Certainly nothing like five years, though I have already said that the period suggested by the Chancellor has already been exceeded; but it will certainly be nothing like five years. I think that when my hon. Friend has had time to study the figures I have just given he will feel a little more optimistic. The total building programme has increased over a year from 90 factories to 136, and another 11 factories having been started since June last year, the date to which the White Paper refers. Then, taking privately financed factories, against the 20 which were given in the White Paper as having been completed, the figure is now 37. So the real increase for factories completed which my hon. Friend quoted from the White Paper as being 43 is now 82.
I am sure hon. Members will have realised that the factory programme, Government and private, has been proceeding in the face of almost overpowering difficulty, especially in the matter of supplies of steel. I can tell my Friend that one of the difficulties to which he referred, the great length of time required for getting steel, has now been considerably reduced. Although the steel situation nationally is still extremely serious, so that we have had to make severe cuts in the building programme throughout the country, I can certainly tell him that the steel required for the Development Area factories has been coming along at a much more satisfactory rate than it was at the time of the last Debate and in the period since. Then too, we have had difficulties, of course, with cement and glass. It is still true, I am afraid, that we shall run into some delays in the completion of factories, on the premises, in the provision of boilers and heating and lighting equipment, due to the very heavy order books and to the necessary cuts in the supply of sheet steel to the manufacturers of those items.
Reference has been made to the provision of employment for ex-miners suffering from silicosis and pneumoconiosis. The construction of 10 factories with a total area of 250,000 square feet in the areas where these diseases are most prevalent is being pressed ahead as fast as it can be. These are called the Grenfell factories in honour of the hon. Member for Gower (Mr. Grenfell), who will have the pleasure of opening the first of them at Llwynypia. Three more should be ready by the spring, a further three in the summer, and two at Ferndale and Aberdare later in the year. Inquiries for the allocation of four of these factories have come in and are under consideration.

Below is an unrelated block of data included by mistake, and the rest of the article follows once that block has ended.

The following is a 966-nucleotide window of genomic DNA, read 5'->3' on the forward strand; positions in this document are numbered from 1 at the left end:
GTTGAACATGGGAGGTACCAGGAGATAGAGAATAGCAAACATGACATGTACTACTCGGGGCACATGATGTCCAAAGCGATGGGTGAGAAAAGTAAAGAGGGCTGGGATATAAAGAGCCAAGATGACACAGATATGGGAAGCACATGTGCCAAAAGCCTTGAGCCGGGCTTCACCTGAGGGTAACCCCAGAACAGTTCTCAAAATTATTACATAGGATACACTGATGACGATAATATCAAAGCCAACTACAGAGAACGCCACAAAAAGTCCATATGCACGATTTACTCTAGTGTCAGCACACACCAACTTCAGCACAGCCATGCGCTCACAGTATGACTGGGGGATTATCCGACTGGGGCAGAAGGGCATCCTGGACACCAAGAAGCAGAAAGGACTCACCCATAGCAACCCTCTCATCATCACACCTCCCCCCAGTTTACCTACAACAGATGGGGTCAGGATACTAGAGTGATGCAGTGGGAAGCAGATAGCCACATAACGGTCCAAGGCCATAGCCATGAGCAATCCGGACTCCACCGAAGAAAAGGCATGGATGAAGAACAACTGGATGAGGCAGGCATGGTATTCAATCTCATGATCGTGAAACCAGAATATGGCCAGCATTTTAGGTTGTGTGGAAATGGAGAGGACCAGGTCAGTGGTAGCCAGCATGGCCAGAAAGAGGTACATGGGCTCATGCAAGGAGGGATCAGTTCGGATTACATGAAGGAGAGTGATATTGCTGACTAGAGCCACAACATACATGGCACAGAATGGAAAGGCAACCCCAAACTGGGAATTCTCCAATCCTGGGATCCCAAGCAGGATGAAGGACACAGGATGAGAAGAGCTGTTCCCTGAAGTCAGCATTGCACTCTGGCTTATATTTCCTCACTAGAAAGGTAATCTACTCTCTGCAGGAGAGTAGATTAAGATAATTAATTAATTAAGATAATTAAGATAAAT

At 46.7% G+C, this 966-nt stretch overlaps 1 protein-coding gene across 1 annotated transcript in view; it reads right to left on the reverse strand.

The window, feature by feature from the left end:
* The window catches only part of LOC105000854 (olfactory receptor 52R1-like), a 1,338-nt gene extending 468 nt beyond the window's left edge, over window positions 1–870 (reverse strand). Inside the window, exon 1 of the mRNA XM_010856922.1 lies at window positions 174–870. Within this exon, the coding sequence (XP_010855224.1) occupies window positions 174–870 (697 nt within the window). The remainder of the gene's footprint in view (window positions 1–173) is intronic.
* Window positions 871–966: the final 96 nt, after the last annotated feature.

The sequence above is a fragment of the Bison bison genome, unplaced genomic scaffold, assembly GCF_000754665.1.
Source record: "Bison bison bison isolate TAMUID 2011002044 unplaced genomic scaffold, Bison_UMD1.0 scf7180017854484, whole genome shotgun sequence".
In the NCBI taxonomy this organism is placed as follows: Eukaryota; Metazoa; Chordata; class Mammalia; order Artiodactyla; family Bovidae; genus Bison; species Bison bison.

I should like to turn for a moment to the allocation of Government owned premises. Since 30th June, 1947, four more Government owned premises have been allocated to private firms, compared with 48 allocated up to that time. I could give the details of the particular firms, but I am sure that hon. Members, if they want that information, will put Questions down. In addition, another million square feet of requisitioned space has been made available for industrial purposes, making 8,400,000 square feet in all.
I have been asked to say what would be the effects of the capital investment policy—the cuts in capital investment—on the factories already being built. In the White Paper the Government said that we decided that even in the reduced development of factory space preferential treatment will continue to be afforded to the Development Areas. I am sorry I am not yet in a position to give any complete announcement of the effect of the cuts on the Welsh Development Areas or on individual cases. Every case is being reviewed. Cases where the steel is on the site or fabricated are, of course, receiving special priority, and also, of course, cases which are going to make an important contribution to our export programme.
I can certainly say that those which will be cut and held back will be the absolute minimum which we can ensure, and I am not at all sure that the postponement of some will not enable the construction of other factories to go on more quickly. But certainly I can promise that there is the most sympathetic consideration of every case that is being looked at at the moment, and I hope that in those cases where it is necessary to hold back, it will be only a postponement and not a cancellation.